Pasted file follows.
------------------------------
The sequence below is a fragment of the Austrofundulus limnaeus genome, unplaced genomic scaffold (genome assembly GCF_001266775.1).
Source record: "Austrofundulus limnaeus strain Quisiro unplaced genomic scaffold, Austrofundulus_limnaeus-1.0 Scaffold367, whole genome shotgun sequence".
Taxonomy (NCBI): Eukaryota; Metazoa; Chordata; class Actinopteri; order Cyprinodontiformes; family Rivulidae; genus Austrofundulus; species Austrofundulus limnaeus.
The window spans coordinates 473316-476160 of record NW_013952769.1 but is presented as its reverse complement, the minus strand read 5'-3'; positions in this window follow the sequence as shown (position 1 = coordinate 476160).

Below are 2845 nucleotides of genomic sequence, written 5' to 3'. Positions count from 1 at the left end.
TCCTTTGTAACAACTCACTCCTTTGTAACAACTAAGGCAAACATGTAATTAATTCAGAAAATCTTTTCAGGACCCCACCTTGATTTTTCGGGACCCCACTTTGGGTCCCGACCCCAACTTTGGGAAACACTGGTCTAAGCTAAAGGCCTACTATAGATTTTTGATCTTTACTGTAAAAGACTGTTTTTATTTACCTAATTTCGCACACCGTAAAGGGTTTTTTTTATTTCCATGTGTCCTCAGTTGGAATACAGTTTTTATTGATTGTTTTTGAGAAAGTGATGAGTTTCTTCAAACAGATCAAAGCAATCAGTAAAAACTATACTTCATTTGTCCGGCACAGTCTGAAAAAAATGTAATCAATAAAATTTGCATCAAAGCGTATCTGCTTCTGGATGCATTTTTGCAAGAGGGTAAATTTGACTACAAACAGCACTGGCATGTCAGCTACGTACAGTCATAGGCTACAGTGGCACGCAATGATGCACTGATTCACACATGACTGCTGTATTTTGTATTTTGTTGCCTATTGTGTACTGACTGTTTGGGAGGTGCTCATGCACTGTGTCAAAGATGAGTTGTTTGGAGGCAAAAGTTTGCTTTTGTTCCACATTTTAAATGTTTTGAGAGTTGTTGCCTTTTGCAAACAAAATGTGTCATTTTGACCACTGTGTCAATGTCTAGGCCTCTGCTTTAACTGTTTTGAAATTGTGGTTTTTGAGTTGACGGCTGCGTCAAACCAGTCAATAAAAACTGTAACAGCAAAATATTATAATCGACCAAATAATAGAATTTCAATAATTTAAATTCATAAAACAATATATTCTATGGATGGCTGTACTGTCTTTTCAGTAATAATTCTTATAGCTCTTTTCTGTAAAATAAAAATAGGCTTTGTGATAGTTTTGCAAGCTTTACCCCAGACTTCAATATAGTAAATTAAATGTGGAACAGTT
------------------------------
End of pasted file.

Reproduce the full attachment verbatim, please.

The sequence below is a fragment of the Austrofundulus limnaeus genome, unplaced genomic scaffold (genome assembly GCF_001266775.1).
Source record: "Austrofundulus limnaeus strain Quisiro unplaced genomic scaffold, Austrofundulus_limnaeus-1.0 Scaffold367, whole genome shotgun sequence".
Taxonomy (NCBI): Eukaryota; Metazoa; Chordata; class Actinopteri; order Cyprinodontiformes; family Rivulidae; genus Austrofundulus; species Austrofundulus limnaeus.
The window spans coordinates 473316-476160 of record NW_013952769.1 but is presented as its reverse complement, the minus strand read 5'-3'; positions in this window follow the sequence as shown (position 1 = coordinate 476160).

Below are 2845 nucleotides of genomic sequence, written 5' to 3'. Positions count from 1 at the left end.
TCCTTTGTAACAACTCACTCCTTTGTAACAACTAAGGCAAACATGTAATTAATTCAGAAAATCTTTTCAGGACCCCACCTTGATTTTTCGGGACCCCACTTTGGGTCCCGACCCCAACTTTGGGAAACACTGGTCTAAGCTAAAGGCCTACTATAGATTTTTGATCTTTACTGTAAAAGACTGTTTTTATTTACCTAATTTCGCACACCGTAAAGGGTTTTTTTTATTTCCATGTGTCCTCAGTTGGAATACAGTTTTTATTGATTGTTTTTGAGAAAGTGATGAGTTTCTTCAAACAGATCAAAGCAATCAGTAAAAACTATACTTCATTTGTCCGGCACAGTCTGAAAAAAATGTAATCAATAAAATTTGCATCAAAGCGTATCTGCTTCTGGATGCATTTTTGCAAGAGGGTAAATTTGACTACAAACAGCACTGGCATGTCAGCTACGTACAGTCATAGGCTACAGTGGCACGCAATGATGCACTGATTCACACATGACTGCTGTATTTTGTATTTTGTTGCCTATTGTGTACTGACTGTTTGGGAGGTGCTCATGCACTGTGTCAAAGATGAGTTGTTTGGAGGCAAAAGTTTGCTTTTGTTCCACATTTTAAATGTTTTGAGAGTTGTTGCCTTTTGCAAACAAAATGTGTCATTTTGACCACTGTGTCAATGTCTAGGCCTCTGCTTTAACTGTTTTGAAATTGTGGTTTTTGAGTTGACGGCTGCGTCAAACCAGTCAATAAAAACTGTAACAGCAAAATATTATAATCGACCAAATAATAGAATTTCAATAATTTAAATTCATAAAACAATATATTCTATGGATGGCTGTACTGTCTTTTCAGTAATAATTCTTATAGCTCTTTTCTGTAAAATAAAAATAGGCTTTGTGATAGTTTTGCAAGCTTTACCCCAGACTTCAATATAGTAAATTAAATGTGGAACAGTT